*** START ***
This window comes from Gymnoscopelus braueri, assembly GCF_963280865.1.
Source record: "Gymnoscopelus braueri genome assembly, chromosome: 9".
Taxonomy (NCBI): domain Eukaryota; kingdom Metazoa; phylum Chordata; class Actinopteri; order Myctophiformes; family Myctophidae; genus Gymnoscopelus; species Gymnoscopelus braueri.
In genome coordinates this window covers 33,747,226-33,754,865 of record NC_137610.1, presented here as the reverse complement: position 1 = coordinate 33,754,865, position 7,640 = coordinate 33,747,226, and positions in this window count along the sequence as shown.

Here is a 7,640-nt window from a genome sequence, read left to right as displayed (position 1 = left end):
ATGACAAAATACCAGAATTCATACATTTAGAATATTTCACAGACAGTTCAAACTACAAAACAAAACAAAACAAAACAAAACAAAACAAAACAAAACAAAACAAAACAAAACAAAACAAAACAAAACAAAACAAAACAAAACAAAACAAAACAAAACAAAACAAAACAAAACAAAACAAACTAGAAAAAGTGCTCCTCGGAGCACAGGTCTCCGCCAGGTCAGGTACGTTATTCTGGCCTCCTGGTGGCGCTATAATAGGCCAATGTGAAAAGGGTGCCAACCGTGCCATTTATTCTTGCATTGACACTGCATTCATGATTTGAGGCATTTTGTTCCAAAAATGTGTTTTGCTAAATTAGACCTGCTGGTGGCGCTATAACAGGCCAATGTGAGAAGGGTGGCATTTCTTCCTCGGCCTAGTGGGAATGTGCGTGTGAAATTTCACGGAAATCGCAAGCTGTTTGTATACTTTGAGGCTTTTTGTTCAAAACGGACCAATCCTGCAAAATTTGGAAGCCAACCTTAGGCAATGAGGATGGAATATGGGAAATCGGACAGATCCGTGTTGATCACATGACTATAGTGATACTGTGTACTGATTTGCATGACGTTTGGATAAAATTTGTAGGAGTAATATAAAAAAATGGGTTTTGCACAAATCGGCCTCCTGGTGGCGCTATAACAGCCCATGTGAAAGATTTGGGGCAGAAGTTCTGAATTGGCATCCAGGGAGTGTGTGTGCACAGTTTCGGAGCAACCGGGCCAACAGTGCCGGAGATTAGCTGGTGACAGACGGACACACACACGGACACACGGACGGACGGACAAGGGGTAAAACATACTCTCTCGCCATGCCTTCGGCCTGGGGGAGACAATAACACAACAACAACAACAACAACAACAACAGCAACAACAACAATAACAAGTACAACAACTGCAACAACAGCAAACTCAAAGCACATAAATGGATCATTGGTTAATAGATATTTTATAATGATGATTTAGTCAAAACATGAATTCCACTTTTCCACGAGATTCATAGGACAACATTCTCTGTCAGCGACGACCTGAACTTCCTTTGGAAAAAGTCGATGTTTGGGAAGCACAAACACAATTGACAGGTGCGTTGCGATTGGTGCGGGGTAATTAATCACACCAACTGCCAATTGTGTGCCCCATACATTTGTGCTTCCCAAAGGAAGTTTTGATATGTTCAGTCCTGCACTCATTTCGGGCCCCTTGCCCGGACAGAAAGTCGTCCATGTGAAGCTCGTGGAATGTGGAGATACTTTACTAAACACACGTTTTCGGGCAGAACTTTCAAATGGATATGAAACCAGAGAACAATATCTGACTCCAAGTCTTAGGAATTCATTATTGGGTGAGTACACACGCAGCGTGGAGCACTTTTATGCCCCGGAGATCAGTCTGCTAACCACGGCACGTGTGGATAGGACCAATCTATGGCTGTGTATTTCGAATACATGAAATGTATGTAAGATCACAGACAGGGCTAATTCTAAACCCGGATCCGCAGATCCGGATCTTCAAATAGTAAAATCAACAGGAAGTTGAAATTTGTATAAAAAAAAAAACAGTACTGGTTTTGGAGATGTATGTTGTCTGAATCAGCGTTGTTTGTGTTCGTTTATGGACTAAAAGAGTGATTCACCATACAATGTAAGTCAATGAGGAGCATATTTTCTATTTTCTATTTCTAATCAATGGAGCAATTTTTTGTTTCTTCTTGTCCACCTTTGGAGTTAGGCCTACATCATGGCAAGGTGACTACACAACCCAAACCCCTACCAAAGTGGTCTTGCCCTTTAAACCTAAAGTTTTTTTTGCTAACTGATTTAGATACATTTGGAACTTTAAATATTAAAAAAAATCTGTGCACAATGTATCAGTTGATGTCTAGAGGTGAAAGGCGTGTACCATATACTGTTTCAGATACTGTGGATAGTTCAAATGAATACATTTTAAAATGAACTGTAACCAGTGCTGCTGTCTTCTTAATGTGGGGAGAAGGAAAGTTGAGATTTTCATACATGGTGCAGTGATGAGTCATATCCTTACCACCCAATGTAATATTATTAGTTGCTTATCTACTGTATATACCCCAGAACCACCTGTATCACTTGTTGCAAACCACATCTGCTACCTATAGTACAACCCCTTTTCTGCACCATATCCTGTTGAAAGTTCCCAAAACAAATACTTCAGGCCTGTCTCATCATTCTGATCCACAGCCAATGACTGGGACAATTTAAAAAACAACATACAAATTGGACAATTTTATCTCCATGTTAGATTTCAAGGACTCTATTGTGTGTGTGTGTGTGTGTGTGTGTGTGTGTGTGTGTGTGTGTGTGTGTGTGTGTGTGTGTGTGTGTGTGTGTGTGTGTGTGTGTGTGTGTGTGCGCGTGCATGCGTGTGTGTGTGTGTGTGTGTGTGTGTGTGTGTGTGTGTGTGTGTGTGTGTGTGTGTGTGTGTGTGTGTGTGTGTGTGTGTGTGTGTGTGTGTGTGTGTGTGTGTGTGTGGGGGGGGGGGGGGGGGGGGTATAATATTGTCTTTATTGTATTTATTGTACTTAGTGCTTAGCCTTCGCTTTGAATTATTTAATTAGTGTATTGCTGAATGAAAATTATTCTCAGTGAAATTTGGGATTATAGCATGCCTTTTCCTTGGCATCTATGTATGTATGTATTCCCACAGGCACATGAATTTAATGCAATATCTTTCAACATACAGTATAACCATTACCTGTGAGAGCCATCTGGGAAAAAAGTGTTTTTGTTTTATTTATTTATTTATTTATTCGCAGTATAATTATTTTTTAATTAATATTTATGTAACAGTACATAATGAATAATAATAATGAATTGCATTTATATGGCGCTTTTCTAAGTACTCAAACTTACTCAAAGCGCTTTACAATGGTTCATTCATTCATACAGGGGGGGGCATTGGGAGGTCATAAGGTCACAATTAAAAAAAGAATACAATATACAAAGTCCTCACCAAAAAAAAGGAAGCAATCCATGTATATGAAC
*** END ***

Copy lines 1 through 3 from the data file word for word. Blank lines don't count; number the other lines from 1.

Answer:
This window comes from Gymnoscopelus braueri, assembly GCF_963280865.1.
Source record: "Gymnoscopelus braueri genome assembly, chromosome: 9".
Taxonomy (NCBI): domain Eukaryota; kingdom Metazoa; phylum Chordata; class Actinopteri; order Myctophiformes; family Myctophidae; genus Gymnoscopelus; species Gymnoscopelus braueri.